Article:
As I mentioned in my last piece here, on the Minutemen, Track Records in Vancouver was where I began to discover all these punk and hardcore bands in my late teens. Track stood on Seymour Street, between Pender and Dunsmuir, and as you went up the block, there was an A&A Records and Tapes, then Track, then A&B Sound, and then Sam the Record Man. Two indies and two corporate stores. And between the four of them, you could find anything you wanted and at a reasonable price. Zulu Records also stood on West 4th Avenue in Kitsilano, a short bus ride from downtown on the Number 4 bus. Of those stores, only Zulu remains. I’m in Vancouver right now, and I think I’m going to make my way over there today.
But it was in record stores that kids like me learned about this entire universe of punk and alternative music in the late 80s. In places like Track and Zulu, we heard the likes of Fugazi and the Minutemen, as well as the Wonderstuff and Pop Will Eat Itself and the Stone Roses playing on the hi-fi. This is where we could find the alternative press and zines, I found out about all these British bands from the NME and Melody Maker. You’d talk to the guys working in the stores (and it was almost always guys, rarely were there women working in these stores), you’d talk to the older guys browsing the record collections about what was good. Some of these guys were assholes and too cool to impart their wisdom, but most of them weren’t. And then you’d rush home to the suburbs and listen to the new music, reading the liner notes and the lyrics as you did.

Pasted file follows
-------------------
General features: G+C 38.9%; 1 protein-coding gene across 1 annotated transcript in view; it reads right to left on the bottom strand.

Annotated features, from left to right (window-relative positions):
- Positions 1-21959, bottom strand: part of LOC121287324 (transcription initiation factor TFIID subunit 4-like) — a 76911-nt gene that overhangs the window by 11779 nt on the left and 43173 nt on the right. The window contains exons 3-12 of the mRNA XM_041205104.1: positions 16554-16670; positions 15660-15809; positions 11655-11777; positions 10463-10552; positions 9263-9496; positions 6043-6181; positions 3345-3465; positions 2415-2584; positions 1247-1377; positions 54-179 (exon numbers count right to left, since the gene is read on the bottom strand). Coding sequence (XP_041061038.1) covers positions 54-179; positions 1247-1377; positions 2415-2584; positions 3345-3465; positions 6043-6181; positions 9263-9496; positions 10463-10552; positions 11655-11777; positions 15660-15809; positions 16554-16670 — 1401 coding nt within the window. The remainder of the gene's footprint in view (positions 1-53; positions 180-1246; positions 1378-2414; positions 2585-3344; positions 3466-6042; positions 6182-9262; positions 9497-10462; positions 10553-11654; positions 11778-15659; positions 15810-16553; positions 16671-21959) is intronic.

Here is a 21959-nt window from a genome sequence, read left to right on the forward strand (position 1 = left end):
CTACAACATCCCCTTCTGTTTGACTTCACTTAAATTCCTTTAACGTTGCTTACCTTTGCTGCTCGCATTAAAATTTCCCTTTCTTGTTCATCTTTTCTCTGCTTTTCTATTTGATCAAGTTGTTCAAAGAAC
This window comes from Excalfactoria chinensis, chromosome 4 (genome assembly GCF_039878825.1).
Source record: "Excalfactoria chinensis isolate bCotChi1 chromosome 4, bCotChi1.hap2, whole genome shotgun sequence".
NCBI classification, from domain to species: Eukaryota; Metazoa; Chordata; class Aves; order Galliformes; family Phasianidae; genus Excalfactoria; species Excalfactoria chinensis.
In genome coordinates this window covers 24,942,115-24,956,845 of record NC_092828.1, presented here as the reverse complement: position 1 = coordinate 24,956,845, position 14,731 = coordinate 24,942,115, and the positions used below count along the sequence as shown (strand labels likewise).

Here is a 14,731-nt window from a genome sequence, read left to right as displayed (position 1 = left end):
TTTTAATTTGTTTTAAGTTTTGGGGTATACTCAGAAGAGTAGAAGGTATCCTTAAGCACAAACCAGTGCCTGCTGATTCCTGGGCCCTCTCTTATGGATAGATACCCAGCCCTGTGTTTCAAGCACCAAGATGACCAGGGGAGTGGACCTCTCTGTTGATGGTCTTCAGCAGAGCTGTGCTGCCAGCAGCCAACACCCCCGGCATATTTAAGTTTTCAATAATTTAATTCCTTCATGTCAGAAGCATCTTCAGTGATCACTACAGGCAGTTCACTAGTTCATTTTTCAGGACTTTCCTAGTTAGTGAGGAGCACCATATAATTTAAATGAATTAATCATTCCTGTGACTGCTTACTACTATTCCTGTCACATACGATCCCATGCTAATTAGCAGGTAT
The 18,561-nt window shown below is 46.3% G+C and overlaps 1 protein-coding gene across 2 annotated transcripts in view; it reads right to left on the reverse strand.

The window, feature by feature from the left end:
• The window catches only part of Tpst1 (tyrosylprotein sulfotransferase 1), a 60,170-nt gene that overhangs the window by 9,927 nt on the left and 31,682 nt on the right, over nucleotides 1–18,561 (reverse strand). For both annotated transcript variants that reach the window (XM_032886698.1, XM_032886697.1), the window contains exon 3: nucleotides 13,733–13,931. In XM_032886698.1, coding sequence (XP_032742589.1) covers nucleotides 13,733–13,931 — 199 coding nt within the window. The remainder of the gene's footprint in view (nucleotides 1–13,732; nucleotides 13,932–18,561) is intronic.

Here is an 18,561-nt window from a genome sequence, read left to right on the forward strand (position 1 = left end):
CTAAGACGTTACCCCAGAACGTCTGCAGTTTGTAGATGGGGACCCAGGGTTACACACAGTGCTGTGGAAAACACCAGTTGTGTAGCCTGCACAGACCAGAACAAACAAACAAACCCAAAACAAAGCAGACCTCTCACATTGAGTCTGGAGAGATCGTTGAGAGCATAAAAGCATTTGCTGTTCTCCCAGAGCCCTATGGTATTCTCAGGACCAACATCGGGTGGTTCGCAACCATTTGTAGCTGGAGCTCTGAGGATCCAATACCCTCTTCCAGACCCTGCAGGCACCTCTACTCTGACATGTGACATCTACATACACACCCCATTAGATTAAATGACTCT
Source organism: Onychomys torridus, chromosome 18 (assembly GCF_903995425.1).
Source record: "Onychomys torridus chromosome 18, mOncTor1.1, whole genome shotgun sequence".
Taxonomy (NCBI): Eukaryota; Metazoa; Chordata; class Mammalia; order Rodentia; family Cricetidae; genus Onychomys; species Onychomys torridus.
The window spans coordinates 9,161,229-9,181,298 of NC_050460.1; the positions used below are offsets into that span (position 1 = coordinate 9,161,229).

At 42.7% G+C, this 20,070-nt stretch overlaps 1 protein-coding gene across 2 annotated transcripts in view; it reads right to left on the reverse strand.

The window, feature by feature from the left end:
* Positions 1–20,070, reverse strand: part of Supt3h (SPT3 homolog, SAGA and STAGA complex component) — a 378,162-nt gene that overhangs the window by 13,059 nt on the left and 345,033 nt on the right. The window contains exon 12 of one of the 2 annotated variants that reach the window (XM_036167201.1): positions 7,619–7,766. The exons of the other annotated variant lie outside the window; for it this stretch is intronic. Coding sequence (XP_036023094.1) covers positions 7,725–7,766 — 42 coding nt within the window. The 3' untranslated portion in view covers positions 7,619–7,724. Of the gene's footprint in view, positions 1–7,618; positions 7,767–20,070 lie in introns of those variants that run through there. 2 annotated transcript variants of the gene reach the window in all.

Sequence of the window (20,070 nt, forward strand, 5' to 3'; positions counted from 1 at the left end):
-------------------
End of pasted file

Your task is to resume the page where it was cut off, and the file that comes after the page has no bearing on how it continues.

For the longest time, I held out against digital music. I liked the physical artefact of music. I liked the sleeve, the liner notes and the record/cassette/cd. In part, I liked it because of the act of buying it, of going into the record store, even the corporate ones, listening to what was playing in the store, looking around and finding something. There’s not many record stores left. The big Canadian chains are all dead and gone. Same with the big American ones. In Boston, the great indie chain, Newbury Comics, isn’t really a record store anymore. The flagship store on Newbury St. has more clothes, books, movies, and just general knick knacks than music. Montréal had a bunch of underground stores up rues Saint-Denis and Mont-Royal, but they’re slowly dying, too. And here in Vancouver, the only one I know of is Zulu (though I’m sure there’s more on the east side, on Main, Broadway or Commercial).